Oldies But Goodies – Eateries Only Known to Limenos

***May 1, 2020 — See update about San Antionio*** Peruvians have been through many tough times before, and through them all, many of the older restaurants made it through too. Let us dream a little of times gone past, and those to come…
These restaurants may not be Internet famous like La Picanteria (which is almost unknown to Limenos), but, they are places that Limenos have eaten at for decades. Here are some of them. One thing I’ve found that many of these places have in common — the waiters seem to have been around since the beginning, and many wear bowties.
Tip Top is a drive-up diner from 1953 (drive-up only available at the location in Lince).
Punto Italiano is out in La Molina, famously at a gas station, but really that’s the name of the road (as in “gas station” road).
Monstrous sandwiches are about 20 percent larger than the usual size and this place has been around since the 1980s.
La Preferida is a classic place in a residential area of Miraflores. Well-known but still a local place. Second branch out in Surco.
Cordanos is quite famous and is located across from the presidential palace. It was, in its heyday, a hotspot for political intrigue and gossip.
San Antonio is a chain of sandwich shops where many Limenos go for a bite to eat, often for “lonche” which is the “tea” time snack here in Peru. (Update May 1, 2020, San Antonio is returning to their original business — they started out as a bodega selling groceries — and then switched to only selling sandwiches and cafe items. Now they have returned to selling bodega items — the location is the original location on Angamos. Like I said, these places will survive.)
El ítalo is an Italian style place, as are many of these places, located in Magdalena del Mar. It has quite a bit of charm and an old fashioned counter straight from Happy Days.
Elia in Magdalena del Mar is a time warp from the 1960s (even though the place is only from the 80s) and reflects the food of Italy when it encompassed the other side of the Adriatic sea. The stuffed artichoke appetizer may be their best dish.
Calamares is a ceviche place over in a less refined part of town. A favorite dish here is olluquitos (a waxy sort of tuber).
Rose bakery also has that faded photo sort of feel. The current owner is the son of the original owner.
Mozart is a new place located in the basement, out on the extension of Primavera Avenue. They are also Italian themed but with a bakery, salad bar, ice cream counter, deli counter, and lots of sitting areas. Favorite hangout for ladies of a certain age to gather for gin and tonics on a Friday night.
Tumbes Mar is a ceviche place in La Molina. Huge portions. Popular with Peruvians.
Cafe Tostado is located in Lince.
Don Tito is a rotisserie chicken (“Pollo a la brasa”) place in San Borja.
El Bolivariano in Pueblo Libre is a famous creole restaurant that foreigners go to when on food tours. Peruvians go for lunch.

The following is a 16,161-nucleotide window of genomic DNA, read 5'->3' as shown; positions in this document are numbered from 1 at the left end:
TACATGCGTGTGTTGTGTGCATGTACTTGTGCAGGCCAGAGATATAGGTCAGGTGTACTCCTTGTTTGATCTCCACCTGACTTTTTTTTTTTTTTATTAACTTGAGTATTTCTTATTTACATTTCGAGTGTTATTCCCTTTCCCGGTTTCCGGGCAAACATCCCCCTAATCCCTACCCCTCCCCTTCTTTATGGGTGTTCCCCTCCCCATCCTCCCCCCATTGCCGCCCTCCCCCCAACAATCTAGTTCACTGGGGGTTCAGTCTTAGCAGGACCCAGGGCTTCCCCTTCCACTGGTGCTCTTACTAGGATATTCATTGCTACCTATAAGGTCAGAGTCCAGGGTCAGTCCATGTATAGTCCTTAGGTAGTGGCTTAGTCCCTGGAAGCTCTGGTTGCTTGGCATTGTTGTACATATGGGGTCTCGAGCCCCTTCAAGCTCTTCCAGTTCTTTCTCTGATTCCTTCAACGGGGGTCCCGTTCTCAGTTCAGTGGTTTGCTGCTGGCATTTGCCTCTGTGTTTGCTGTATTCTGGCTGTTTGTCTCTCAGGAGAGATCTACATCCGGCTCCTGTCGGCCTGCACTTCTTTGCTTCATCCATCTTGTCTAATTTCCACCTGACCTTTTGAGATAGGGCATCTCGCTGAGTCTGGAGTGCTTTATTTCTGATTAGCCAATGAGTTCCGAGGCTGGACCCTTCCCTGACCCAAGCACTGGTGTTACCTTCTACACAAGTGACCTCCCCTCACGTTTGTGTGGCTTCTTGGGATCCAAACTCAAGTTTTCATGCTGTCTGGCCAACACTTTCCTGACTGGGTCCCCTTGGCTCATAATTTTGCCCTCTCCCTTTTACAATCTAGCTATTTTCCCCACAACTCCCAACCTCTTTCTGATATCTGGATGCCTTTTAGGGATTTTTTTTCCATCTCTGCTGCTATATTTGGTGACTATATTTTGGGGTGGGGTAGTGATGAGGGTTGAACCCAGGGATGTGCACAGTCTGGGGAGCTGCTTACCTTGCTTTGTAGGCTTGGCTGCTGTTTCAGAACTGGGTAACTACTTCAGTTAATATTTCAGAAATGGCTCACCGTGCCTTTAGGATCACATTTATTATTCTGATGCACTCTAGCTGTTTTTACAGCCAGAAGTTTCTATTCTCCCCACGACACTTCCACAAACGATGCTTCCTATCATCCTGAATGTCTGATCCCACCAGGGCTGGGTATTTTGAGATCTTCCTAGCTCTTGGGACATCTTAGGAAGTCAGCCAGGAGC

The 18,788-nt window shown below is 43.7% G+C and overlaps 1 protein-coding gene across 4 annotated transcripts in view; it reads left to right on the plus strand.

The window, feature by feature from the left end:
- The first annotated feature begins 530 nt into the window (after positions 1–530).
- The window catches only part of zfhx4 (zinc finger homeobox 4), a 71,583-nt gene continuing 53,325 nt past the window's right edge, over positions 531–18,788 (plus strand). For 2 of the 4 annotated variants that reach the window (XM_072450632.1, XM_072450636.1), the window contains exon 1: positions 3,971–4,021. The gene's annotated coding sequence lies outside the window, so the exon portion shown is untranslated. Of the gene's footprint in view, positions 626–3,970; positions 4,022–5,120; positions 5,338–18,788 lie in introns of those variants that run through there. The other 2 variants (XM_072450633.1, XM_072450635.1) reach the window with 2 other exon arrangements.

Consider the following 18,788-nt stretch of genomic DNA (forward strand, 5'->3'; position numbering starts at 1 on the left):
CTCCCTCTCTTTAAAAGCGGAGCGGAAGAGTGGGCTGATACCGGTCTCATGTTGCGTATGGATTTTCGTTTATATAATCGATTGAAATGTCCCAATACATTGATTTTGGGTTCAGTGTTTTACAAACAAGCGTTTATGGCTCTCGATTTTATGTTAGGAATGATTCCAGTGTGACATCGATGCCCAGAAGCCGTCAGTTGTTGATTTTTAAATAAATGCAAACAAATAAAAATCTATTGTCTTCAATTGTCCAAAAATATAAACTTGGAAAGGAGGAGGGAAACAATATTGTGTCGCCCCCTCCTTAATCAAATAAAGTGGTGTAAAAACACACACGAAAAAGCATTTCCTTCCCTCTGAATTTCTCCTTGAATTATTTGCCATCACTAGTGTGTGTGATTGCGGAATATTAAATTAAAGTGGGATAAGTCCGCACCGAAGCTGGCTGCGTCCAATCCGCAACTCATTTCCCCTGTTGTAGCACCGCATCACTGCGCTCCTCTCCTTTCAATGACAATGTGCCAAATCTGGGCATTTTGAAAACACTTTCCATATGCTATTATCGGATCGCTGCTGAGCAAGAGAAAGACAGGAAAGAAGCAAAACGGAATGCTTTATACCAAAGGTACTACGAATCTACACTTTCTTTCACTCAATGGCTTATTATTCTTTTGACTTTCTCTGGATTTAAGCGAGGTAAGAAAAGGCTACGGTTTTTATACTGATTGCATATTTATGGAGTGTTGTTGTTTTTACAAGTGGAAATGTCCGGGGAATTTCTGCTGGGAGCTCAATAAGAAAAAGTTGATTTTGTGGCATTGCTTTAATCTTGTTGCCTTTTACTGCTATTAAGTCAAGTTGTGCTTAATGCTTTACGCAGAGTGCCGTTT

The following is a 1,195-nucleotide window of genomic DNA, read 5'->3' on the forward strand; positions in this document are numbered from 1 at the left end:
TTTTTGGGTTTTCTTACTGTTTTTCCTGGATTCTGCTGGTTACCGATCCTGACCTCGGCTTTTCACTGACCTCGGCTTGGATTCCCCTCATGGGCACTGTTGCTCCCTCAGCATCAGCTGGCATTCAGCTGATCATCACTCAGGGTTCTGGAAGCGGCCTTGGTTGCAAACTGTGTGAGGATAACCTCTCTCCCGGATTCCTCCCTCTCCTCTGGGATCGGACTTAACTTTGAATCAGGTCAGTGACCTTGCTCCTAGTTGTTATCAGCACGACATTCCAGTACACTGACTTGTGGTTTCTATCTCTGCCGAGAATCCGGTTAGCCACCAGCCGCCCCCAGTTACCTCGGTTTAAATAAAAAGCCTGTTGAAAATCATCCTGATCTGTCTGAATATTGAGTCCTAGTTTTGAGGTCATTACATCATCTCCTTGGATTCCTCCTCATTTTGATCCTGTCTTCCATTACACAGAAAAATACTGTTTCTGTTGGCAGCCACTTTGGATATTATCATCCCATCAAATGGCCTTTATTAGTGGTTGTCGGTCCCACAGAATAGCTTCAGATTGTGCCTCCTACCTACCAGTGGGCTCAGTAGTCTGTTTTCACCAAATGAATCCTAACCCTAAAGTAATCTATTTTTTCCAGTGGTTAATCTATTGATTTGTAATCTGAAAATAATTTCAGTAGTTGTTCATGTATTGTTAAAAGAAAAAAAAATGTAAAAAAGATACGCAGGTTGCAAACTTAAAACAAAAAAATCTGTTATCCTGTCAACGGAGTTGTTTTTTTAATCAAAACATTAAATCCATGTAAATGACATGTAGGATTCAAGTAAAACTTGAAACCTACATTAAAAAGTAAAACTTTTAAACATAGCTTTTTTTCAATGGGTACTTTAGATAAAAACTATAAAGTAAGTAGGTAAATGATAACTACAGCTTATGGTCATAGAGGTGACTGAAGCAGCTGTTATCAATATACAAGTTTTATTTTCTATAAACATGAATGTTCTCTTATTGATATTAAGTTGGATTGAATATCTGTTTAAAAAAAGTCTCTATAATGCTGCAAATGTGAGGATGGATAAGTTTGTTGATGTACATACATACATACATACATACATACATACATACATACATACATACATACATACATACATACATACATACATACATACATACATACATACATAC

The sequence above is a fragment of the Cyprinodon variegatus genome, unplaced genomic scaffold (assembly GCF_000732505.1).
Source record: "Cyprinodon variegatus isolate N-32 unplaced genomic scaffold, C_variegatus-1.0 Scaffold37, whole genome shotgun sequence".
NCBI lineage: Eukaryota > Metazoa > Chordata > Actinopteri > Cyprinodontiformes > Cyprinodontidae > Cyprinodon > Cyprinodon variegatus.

Once we are allowed to go out again, these places will need customers more than ever. Try them out!

Masking the Face of Fashion

Face masks are are mandatory in Peru (please see vendors on my list of delivery places from my last blog posting). Peru’s internationally renowned fashion designer, Meche Correa, is finally making masks (long after many small unknown entrepreneurs). Sadly, her design is in fashionista black and not in her normal Peruvian design.

But, others are using native Peruvian designs. I see all over social media that people are celebrating their own cultural designs, like the ones from Ayachucho in the Twitter photo.

It is delightful to see that art is flourishing during the quarantine.

Fashion is fashioning itself as it does. I would add that I predict that gloves will come back in fashion. And handkerchiefs.

Delivery in the Time of COVID – Lima Edition

As Peru enters it’s third (or is it fourth?) week of quarantine, buying groceries has become a challenge. To make it a little bit easier, I’ve compiled a google doc of places that deliver. I’ve sourced my information from my friends, colleagues, food industry contacts, an el trinche, and a C&W – Directorio Delivery 2020-V01.pdf.pdf.pdf.pdf document sent to me. I hope the readers of my blog who live in Lima (are there three of you?) will find this google doc of use.

I have only received delivery from a few of the places as my kitchen is fairly well-stocked and the local bodega, corner store, has most of the basics. I can’t recall the last time I ate so many mandarins or potatoes…

Speaking of potatoes, the microwave is an excellent way to cook a potato.

Recipes from the Cupboard: Spinach Parmesan Dip

Just like those shows where one has to make a recipe based on unknown ingredients, cooking at home during the time of COVID, is like. I had forgotten how creative cooking really can be. At the start of the ‘stay home’ time, I organized my food by expiration date. I have been eating it in that order, sort of (sometimes instant noodle is just the fastest way to get some food made). But, as my local kiosk, bodega, has a daily supply of onions, tomatoes, potatoes, bananas, and ready made meals, some days, I’ve made brunch (eggs, potatoes, and toast, or French toast with home fries).

Many years ago, people asked me to write a cookbook. I don’t like measurements and have never really measured except when baking. I include here a basic recipe for spinach Parmesan dip. It’s cooking without a recipe but try it! For measurements, I would just go by eye (or gut!). Or google it (I did not invent this recipe).

Cream cheese

Spinach (chop it and make sure to squeeze the liquid out of it)

Parmesan

Mayonnaise

Add garlic, cayenne, chili, paprika, pepper to taste.

Mix it all and bake in oven until golden brown.

For those who live in the U.S., these are all ingredients that they most likely have at home.

When done, place in good north light and photograph in an artsy manner before eating.